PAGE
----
Front Matter Gauls Defeat Romans Vercingetorix Saints of France Attila, Scourge of God Story of Clovis Sons of Clovis Mayors of the Palace Charles the Hammer Pepin the Short Charlemagne in Lombardy Defeat at Roncesvalles Emperor of the West Louis the Pious War of Three Brothers Louis the Stammerer Paris defies the Sea Kings Rollo the Viking Hugh Capet Becomes King Bishop Betrays the Duke Robert the Pious The Peace of God Harold Visits Duke William William Sails to England The Battle of Hastings Peter the Hermit First War of the Cross Louis the Fat and Laon King Fights his Vassal Second War of the Cross French Queen of England How Normandy Was Lost Albigenses War Battle of Bouvines Story of Hugh de La Marche Reign of St. Louis St. Louis's last Crusade Peter the Barber Knights vs. Weavers Pope vs. Philip the Fair Sons of Philip the Fair Philip VI vs. Flanders Battle and Plague King vs. Charles the Bad The Jacquerie Stephen Marcel Betrays Paris Charles V and du Guesclin Du Guesclin Fights for France The Madness of Charles VI The Battle of Agincourt The Maid of Orleans End of Hundred Years' War King vs. Charles the Bold Troubles of Duchess Mary Charles the Affable Knight Without Reproach Battle of the Spurs Francis I, Gentleman King King Taken Prisoner Duke of Guise Defends Metz Calais Returns to France The Riot of Amboise Huguenot and Catholic St. Bartholomew Massacre War of the Three Henries The Protestant King Edict of Nantes Reign of Favorites Taking of La Rochelle Power of the Cardinal-King Reign of Louis XIV The Man in the Iron Mask The Height of Power Edict of Nantes Revoked War of Spanish Succession

History of France - H. E. Marshall

How an Ugly Little Boy Became a Great Knight
Charles V (the Wise) [1364-1380]

Charles V was twenty-seven when in 1364 he came to the throne. It could hardly be called a new reign, for already he had ruled for several years. He was a weak and sickly man, and to begin with had not shown himself a wise ruler. He was nothing of a soldier. He had been among the first to flee at Poitiers. He seemed nothing of a statesman, for during the revolt in Paris he had been unable to hold his own.

But Charles had learned many things since first he tried to rule. Now he earned for himself the name of Charles le Sage, or the Wise. He had need of all his wisdom, for he had three great enemies to fight, the King of England, the King of Navarre, and the Free Companies.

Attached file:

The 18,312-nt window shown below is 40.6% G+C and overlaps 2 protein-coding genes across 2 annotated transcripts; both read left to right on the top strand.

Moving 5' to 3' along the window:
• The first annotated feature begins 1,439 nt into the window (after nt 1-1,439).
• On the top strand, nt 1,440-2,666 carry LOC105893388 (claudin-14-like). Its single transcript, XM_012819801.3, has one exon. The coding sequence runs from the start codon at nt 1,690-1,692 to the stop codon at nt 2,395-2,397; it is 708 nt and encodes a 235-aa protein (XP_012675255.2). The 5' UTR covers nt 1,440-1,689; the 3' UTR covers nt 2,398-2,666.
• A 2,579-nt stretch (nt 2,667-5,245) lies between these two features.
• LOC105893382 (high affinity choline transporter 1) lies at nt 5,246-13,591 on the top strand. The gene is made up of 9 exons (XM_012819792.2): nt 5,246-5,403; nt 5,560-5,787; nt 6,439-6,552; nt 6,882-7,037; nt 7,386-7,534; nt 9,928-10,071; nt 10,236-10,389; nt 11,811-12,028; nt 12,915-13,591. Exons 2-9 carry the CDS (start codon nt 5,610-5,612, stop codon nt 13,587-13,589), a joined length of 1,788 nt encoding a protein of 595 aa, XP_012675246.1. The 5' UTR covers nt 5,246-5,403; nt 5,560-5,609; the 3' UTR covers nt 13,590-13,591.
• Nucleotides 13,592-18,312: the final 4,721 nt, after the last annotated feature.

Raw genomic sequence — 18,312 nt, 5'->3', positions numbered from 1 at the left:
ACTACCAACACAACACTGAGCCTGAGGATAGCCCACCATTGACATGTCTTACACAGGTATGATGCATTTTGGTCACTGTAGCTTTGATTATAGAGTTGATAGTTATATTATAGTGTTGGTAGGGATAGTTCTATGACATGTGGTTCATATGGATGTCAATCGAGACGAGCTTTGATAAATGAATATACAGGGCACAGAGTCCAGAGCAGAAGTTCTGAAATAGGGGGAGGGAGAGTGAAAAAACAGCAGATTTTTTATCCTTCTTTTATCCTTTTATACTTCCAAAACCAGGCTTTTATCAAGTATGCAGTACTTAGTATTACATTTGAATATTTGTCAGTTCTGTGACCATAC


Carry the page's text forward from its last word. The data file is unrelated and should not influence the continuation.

These Free Companies were the result of the many wars which had wasted France. When Kings and Princes went to war they no longer trusted only to their own vassals. They hired soldiers who were willing to fight for any king or country so long as they were paid. When the war was over these men were paid off. Their trade was war, and in peace there was nothing left for them to do. So they banded together under their chosen captains, and calling themselves Free Companies roved the country, a terror to all.

In these companies was to be found the very dregs of the armies. There were among them Englishmen, Dutchmen, Germans, Italians, Bretons, Spaniards, indeed people of almost every nation of Europe. They were of every class too. There were nobles among the leaders. Even in the ranks, outcast nobles fought side by side with thieves and cut-throats, runaway priests, peasants, laborers, and all the riff-raff of the towns.

They were absolutely lawless and pitilessly cruel. And as they grew rich in their spoils they lived lives of savage luxury, liking best the richest parts of France, where there was fine pasture for their horses, and good wine for themselves.

Charles fought his three great enemies with his brain. He it was who first taught the knights of France that reckless valor is not enough if one would win. He taught them that it was not enough to dash madly onward with spur in side and lance in rest. He taught them that cunning must be met with cunning, stratagem with stratagem.

Yet Charles never led his army himself. He was the first King who sat at home and from there directed his men. It was his good fortune to know how to choose his generals, and choose them well.